Northern Ireland

Spotlight: Arlene Foster criticises 'parasitical' BBC over investigation

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Media captionDUP assembly member Arlene Foster spoke to BBC News NI Business Correspondent Julian O'Neill

A BBC NI Spotlight programme on how assembly members use their expenses was "typical of the parasitical nature" of the BBC, says DUP MLA Arlene Foster.

Spotlight examined the way MLAs use public money to rent their offices.

There were questions about why Mrs Foster used an office rent-free from a businessman from whom she also bought property.

While not disputing this, the DUP said no rules were broken. The BBC said it "stands by its journalism".


Mrs Foster told the BBC on Thursday that she had paid market value for the property.

She said: "A derelict house for £75,000 on the main street of a provincial town - what's the story?

"There is no story and yet the BBC feel that its necessary to have a story, so they have to answer to their own licence fee people why they felt it necessary to put a story out on that."

Asked why she had waited until being contacted by the BBC before declaring the property with the assembly, she said she had already made the assessment that it did not need to be registered.

"The standards and privileges people said, 'yes that's right, you didn't need to register it but maybe you want to in the spirit of openness and transparency to put it on the record'," she said.

"I put it on the record but there was no necessity for me to record that, and therefore there's no story and yet the BBC felt it necessary to run me out with other people and I just think it's pathetic."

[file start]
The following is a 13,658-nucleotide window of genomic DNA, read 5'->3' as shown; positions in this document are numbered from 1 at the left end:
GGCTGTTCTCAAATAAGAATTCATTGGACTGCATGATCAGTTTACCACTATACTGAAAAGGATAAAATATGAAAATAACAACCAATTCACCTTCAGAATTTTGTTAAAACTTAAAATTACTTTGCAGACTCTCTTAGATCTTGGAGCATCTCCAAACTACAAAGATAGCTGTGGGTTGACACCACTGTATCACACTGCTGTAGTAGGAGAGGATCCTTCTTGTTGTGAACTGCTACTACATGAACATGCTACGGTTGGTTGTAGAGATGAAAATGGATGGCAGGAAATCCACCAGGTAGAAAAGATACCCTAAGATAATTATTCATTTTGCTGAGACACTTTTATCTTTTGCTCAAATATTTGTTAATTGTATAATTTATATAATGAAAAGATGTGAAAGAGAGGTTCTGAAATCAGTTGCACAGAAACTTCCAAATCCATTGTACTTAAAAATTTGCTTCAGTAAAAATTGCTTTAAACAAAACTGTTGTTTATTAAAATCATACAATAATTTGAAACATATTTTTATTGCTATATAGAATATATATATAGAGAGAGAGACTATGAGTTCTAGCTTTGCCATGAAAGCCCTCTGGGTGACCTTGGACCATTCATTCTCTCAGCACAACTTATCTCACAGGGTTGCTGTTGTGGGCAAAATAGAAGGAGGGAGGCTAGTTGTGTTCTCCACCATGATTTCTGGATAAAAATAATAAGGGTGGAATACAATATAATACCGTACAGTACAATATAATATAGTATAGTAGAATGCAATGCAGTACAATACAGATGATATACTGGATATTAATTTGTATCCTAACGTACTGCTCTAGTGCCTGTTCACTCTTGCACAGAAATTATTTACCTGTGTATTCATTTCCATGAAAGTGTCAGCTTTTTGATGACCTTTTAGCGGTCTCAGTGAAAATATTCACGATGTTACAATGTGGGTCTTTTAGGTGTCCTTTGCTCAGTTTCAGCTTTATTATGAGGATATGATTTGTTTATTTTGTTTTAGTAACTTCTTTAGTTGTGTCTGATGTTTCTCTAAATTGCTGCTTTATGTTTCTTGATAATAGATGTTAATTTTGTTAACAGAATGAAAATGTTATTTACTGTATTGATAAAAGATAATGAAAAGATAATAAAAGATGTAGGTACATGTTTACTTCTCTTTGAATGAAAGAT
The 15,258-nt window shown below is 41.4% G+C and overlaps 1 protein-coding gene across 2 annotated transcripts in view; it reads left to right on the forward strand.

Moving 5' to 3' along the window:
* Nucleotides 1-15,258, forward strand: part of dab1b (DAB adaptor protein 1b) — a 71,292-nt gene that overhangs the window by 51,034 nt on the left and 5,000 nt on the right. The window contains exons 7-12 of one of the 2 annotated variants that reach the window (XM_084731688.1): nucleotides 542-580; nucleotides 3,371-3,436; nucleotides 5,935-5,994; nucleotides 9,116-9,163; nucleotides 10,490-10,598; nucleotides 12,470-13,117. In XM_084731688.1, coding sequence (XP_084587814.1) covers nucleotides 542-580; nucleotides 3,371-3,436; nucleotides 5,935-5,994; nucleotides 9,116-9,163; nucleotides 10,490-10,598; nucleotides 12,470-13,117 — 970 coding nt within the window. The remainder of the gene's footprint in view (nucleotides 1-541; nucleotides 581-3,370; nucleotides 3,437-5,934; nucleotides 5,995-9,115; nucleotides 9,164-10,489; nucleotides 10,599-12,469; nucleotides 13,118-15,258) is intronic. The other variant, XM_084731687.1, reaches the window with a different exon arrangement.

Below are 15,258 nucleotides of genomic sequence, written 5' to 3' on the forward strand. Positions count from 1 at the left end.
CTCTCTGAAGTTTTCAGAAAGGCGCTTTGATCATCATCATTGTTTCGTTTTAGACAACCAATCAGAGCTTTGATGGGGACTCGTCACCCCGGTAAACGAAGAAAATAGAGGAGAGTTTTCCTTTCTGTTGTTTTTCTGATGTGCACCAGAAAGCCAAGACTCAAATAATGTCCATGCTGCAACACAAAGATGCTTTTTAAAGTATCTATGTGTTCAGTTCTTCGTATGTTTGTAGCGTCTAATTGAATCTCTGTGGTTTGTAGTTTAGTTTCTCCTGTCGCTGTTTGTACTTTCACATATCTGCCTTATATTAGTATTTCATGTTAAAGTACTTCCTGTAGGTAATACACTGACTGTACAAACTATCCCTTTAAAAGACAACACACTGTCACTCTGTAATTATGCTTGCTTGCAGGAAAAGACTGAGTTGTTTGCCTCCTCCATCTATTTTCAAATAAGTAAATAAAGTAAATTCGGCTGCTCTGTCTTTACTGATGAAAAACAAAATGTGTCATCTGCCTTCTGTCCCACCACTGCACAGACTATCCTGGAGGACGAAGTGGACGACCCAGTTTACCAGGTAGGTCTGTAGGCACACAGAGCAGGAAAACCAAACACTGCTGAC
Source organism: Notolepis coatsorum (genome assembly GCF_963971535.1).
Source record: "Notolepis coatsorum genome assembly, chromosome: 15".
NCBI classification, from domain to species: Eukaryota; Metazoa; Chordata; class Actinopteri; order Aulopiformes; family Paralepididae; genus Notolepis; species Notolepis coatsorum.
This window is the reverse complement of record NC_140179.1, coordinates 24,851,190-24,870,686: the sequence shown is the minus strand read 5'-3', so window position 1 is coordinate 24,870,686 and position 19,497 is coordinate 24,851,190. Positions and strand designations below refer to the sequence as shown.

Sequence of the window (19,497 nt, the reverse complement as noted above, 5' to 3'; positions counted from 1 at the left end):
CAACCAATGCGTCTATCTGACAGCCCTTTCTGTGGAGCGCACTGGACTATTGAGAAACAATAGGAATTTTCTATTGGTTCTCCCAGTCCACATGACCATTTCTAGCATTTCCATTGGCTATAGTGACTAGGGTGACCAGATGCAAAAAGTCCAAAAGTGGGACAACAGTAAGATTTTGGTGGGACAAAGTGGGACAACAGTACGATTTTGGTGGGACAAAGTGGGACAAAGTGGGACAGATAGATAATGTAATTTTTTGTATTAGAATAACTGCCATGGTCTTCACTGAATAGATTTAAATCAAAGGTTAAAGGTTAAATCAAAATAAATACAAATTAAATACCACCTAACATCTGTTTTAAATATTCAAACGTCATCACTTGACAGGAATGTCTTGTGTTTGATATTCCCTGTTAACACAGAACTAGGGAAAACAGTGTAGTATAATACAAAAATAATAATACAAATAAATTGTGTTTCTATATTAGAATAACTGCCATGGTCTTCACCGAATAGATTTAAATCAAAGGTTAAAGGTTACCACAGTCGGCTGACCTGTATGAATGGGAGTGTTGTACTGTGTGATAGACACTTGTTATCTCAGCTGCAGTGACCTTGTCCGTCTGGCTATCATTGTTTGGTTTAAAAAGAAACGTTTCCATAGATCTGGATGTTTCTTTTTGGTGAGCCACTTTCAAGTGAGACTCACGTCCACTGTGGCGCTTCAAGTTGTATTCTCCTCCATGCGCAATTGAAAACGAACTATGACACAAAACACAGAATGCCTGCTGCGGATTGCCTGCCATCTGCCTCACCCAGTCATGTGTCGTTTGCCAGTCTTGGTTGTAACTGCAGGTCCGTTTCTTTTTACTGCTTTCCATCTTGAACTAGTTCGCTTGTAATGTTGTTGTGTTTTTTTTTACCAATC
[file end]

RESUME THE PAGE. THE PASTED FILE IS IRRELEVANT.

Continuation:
The Stormont enterprise minister added: "This is typical of the parasitical nature of the BBC and the fact that they want to give out a diet of bad news and negativity to the people of Northern Ireland on an ongoing basis.

"That's very good for the BBC, but in fact it actually has a confidence issue for the people of Northern Ireland.

"It dents people's civic pride in Northern Ireland and I think it's very destructive, and I think the BBC needs to answer why they feel the need to continue with their negativity and their parasitical nature."

The programme, broadcast on Tuesday, also revealed that Sinn Féin paid office rent to three different cultural societies, including rent for Deputy First Minister Martin McGuinness.

However, it was not clear what the societies were or who was behind them.

Speaking on Wednesday, Sinn Féin's Francie Molloy described it as "a rubbish of a programme".

"I think it's a very good use of public money, because what has happened here is that Sinn Féin are renting accommodation for offices within a building that also serves the local community, provides resources for the local community and it's a not for profit organisation that the money's going to," he said.

"The money's used to actually deliver services."

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